Living in the Grace of God through the Justification of the Son, Empowered by the Holy Spirit for the Glory of God
“Let another praise you, and not your mouth; a stranger, and not your lips.”1 So speaks the wisdom of Proverbs as it reminds us that the best praise for ourselves is not that which comes out of our lips but that which always comes unsolicited from the mouth of another. It is the fine line between confidence and overkill because the truth is none of us like a boaster! We can admire spirit; sometimes acknowledge even overconfidence (if we think it is justified), but no one likes a boast. The Bible has much to say about boasting, and it often comes down to this: That boasting is the ultimate picture of the human condition before God – sin.
What is sin? That which separates us from God, yet sin is more than just doing wrong things; it is a disordering of design. In Genesis, we see one thing made clear in the creation narrative – that Human beings were made to worship the Triune God: to live with Him and for Him. That is what it means to bear the image of God in the world. Then what happened? But the serpent came and convinced Adam and Eve that they needed more than God; they needed what the Tree of Good and Evil could offer them, and so even though God told it them was the one thing they could not have, they found themselves faced with a choice: Trust God or not? That choice is the most basic instinct of Sin: it is a choice between trusting God or in something else, something created. Sin then is when we look to other things for the things that only God can give us. Timothy Keller puts it perfectly when he writes:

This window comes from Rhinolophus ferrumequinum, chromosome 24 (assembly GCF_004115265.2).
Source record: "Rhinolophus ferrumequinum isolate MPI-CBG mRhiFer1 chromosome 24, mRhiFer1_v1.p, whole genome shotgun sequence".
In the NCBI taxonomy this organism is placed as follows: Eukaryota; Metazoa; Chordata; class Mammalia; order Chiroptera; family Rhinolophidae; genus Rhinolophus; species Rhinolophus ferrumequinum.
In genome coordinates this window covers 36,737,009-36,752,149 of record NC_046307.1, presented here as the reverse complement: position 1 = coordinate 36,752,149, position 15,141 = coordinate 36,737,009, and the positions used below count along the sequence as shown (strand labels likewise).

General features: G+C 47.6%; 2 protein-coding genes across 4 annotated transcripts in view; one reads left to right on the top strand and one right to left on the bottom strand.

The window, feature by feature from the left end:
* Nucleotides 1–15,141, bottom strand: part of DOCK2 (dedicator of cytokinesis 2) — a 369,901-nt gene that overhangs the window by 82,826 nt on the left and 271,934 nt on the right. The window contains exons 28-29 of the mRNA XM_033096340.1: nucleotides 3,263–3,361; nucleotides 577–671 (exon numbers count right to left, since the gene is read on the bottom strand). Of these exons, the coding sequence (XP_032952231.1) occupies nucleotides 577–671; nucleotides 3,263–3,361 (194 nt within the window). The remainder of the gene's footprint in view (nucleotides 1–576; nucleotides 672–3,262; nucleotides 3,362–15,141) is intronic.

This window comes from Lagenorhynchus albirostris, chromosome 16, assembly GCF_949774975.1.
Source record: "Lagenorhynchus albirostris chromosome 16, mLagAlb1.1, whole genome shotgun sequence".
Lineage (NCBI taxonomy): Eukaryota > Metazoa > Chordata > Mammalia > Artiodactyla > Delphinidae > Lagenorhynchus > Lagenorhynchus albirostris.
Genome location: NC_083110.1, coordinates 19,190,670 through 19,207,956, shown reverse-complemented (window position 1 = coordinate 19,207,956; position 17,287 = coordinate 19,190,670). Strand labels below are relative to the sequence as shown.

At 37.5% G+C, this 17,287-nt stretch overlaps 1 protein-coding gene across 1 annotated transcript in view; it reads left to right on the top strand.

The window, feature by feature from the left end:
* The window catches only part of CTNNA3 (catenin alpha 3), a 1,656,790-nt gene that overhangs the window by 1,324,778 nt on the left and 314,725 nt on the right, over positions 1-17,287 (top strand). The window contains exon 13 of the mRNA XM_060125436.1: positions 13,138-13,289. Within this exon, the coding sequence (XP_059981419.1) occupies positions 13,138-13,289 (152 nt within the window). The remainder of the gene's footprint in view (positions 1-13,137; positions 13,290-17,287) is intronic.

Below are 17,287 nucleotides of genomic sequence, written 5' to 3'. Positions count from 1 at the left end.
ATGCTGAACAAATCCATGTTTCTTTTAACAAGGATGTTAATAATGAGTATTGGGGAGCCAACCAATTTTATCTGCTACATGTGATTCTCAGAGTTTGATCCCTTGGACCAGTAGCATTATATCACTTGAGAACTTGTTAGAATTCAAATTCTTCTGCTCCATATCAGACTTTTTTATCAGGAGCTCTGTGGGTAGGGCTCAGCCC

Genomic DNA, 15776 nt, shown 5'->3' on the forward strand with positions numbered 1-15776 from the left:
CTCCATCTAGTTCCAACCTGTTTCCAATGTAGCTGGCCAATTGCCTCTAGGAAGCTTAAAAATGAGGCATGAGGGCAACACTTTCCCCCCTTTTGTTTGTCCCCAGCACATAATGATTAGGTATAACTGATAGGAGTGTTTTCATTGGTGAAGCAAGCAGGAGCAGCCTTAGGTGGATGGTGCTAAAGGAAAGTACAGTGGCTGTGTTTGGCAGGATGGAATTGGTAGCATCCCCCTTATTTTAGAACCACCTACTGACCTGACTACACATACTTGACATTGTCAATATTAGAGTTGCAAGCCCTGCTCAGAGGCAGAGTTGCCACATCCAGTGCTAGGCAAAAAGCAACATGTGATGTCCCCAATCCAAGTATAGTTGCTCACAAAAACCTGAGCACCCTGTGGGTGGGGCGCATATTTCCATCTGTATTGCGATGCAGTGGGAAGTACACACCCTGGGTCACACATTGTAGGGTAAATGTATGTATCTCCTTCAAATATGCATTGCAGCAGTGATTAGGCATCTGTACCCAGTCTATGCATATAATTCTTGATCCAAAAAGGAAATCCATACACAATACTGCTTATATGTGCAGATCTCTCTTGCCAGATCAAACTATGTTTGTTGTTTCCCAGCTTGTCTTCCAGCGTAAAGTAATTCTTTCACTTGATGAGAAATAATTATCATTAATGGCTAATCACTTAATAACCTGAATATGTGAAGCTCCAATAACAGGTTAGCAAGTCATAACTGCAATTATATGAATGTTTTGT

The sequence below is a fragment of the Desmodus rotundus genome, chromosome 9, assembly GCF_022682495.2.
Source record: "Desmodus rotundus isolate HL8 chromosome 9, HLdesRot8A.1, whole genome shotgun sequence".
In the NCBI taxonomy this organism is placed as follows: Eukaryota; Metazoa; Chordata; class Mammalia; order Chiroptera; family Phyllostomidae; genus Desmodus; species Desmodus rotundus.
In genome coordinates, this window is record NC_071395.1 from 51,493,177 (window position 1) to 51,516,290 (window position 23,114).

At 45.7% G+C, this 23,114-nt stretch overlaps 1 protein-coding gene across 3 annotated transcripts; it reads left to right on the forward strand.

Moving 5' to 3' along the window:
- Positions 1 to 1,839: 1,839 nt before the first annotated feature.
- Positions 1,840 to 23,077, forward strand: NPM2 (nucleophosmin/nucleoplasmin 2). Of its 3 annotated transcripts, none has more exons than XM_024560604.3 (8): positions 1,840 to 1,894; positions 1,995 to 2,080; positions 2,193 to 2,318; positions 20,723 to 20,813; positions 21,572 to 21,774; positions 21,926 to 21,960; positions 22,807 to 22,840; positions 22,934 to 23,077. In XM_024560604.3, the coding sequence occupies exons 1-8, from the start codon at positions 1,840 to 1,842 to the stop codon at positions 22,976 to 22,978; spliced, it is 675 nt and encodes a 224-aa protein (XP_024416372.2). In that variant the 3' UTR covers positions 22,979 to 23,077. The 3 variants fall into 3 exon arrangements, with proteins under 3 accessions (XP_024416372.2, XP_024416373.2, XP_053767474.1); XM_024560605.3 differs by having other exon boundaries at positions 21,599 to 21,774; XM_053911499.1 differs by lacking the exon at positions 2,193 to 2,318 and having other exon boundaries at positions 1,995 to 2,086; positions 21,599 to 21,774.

“Instead of living for God, we began living for ourselves, our work, or material goods. We reversed the originally intended order.”2
Sin is when we do something wrong in life before God, or to think of it another way; it is when we trust anything other than God. When we believe the whispers of lies that come from created things as they tell us to trust what they are offering us instead of God. That trust given to made things means we begin to worship them instead of God “And when we began to worship and serve created things, paradoxically, the created things came to rule over us.”3 So then is idolatry when we give our trust and worship to something other than the created thing in the belief that it can offer us something that God cannot. Those idols are often good things (family, career, experiences, sports, academia) that have become god-things in our lives as we give them everything, and they give us nothing in return. Timothy Keller sums it up perfectly again when he writes:
“The Bible, then, does not consider idolatry one sin among many. Rather, all our failures to trust God wholly or to live rightly are, at root, idolatry—something we make more important than God. There is always a reason for sin. Under our sins are idolatrous desires.”4